The actual sequence of events may vary depending on server OS, number of CPUs, (number of servers if using a load balancer), type of web server and PHP installation, and so forth.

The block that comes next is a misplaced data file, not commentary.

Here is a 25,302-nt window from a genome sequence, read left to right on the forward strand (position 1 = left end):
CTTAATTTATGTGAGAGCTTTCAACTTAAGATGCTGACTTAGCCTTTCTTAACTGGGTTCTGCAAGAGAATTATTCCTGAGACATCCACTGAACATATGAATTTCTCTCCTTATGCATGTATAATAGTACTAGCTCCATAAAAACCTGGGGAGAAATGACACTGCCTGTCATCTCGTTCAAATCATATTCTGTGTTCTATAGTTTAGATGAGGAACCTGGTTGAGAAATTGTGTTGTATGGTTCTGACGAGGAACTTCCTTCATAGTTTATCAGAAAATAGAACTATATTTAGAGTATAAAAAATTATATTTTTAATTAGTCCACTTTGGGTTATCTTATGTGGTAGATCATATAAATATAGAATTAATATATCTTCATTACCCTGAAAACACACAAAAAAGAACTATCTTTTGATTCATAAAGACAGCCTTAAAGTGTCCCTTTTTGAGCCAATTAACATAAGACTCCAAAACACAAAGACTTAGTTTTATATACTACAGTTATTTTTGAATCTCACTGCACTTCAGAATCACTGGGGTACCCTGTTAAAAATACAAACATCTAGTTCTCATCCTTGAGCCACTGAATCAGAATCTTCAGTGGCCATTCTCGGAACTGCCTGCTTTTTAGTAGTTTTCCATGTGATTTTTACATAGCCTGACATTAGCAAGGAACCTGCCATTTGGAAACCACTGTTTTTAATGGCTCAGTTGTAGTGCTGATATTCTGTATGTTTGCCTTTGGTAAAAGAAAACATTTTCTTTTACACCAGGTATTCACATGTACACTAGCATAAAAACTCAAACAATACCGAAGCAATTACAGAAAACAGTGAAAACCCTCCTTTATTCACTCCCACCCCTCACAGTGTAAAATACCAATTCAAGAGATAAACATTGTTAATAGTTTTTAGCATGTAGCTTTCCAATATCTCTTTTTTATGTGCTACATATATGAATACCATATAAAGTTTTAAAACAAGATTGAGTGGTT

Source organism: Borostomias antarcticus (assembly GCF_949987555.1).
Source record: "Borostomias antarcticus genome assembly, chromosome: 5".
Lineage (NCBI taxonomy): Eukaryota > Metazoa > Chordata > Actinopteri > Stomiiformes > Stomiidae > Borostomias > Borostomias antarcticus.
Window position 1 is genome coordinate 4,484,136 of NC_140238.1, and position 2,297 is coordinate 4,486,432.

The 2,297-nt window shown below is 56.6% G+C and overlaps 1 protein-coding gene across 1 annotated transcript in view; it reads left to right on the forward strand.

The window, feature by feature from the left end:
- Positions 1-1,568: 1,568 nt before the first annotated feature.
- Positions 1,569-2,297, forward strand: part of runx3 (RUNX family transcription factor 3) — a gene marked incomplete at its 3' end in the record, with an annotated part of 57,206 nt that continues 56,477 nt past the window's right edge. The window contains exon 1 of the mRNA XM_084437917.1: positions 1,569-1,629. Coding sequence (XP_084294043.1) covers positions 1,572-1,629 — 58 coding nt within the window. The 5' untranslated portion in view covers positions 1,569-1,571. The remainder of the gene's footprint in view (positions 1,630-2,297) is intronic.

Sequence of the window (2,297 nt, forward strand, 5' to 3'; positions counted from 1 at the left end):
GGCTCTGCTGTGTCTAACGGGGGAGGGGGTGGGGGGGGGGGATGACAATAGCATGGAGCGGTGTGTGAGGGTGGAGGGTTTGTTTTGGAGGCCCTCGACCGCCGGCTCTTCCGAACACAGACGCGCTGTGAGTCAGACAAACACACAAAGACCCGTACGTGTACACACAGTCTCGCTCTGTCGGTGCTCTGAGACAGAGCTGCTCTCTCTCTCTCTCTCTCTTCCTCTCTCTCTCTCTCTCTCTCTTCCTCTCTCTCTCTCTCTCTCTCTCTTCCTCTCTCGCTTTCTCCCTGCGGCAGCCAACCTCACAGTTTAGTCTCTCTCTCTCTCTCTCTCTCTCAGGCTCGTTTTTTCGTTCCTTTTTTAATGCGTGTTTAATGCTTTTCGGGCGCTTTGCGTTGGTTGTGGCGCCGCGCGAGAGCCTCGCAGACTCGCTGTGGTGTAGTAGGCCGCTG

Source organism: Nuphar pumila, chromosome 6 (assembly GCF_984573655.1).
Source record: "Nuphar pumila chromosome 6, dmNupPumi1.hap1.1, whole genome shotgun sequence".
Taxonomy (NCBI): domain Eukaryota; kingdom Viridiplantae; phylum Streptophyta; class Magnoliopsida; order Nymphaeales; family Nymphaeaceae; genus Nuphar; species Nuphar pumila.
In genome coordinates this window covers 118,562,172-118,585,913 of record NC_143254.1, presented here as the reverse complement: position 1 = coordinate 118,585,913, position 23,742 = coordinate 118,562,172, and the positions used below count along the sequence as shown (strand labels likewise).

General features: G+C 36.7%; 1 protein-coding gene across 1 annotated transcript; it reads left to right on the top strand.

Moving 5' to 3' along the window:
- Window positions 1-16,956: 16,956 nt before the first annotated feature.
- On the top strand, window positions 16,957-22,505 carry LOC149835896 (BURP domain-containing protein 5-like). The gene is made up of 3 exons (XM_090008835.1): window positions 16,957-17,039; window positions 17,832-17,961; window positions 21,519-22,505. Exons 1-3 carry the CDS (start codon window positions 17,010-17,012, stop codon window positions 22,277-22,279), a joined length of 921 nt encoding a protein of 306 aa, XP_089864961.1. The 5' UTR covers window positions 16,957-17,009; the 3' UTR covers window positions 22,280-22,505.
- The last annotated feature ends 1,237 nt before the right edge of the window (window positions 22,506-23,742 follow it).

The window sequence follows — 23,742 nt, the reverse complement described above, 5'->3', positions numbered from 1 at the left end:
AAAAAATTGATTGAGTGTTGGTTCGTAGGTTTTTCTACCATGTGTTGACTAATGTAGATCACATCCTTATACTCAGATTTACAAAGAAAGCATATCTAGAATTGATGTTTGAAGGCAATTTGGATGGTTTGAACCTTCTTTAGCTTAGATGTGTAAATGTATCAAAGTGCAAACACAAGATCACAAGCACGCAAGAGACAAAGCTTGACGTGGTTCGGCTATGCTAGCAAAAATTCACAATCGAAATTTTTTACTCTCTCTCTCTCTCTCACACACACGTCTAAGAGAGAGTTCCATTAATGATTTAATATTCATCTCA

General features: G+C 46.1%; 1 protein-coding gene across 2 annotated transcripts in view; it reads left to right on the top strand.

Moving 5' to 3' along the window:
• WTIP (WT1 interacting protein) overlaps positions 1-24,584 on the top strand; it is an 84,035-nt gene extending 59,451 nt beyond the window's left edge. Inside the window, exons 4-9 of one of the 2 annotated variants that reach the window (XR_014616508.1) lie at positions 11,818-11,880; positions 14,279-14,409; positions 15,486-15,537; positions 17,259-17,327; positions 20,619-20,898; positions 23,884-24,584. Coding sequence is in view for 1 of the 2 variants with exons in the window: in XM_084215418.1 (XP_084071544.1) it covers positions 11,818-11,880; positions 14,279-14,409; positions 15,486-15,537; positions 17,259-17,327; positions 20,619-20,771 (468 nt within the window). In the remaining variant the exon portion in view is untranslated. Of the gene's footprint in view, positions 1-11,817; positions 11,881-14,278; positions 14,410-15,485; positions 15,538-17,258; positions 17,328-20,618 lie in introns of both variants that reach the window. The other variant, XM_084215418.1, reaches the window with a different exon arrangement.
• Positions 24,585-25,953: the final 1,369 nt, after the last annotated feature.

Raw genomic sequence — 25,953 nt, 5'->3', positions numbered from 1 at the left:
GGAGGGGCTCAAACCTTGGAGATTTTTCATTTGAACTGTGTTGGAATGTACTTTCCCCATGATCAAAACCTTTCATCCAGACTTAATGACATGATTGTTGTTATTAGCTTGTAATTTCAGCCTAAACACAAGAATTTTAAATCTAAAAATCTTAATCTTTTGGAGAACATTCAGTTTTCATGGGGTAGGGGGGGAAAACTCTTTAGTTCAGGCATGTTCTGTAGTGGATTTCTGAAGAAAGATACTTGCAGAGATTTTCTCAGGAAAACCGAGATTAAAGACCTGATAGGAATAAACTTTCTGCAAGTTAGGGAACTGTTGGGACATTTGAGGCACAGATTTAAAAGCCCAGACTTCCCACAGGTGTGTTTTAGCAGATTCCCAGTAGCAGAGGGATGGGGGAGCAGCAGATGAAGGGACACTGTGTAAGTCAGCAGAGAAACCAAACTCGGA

Generally speaking, each request will run in its own process and memory space and won't care about any other requests. (While an individual PHP script may not be able to multi-thread, that does not mean the web server cannot spawn multiple, independent PHP processes.) Probably the only times they will have any sort of conflicts will be when hitting the database or during file I/O, and that's usually not an issue unless they are both trying to write to the same DB row or the same file. A DBMS usually handles simple cases of this just fine without you having to worry about it, though in more complex situations you may need to implement some DB transaction processing with table/row locking. (I think I've used transactions once in the past year, and don't remember when I last did any explicit DB table locking. I think I had to implement some file-locking once in the past year or 2, as well.)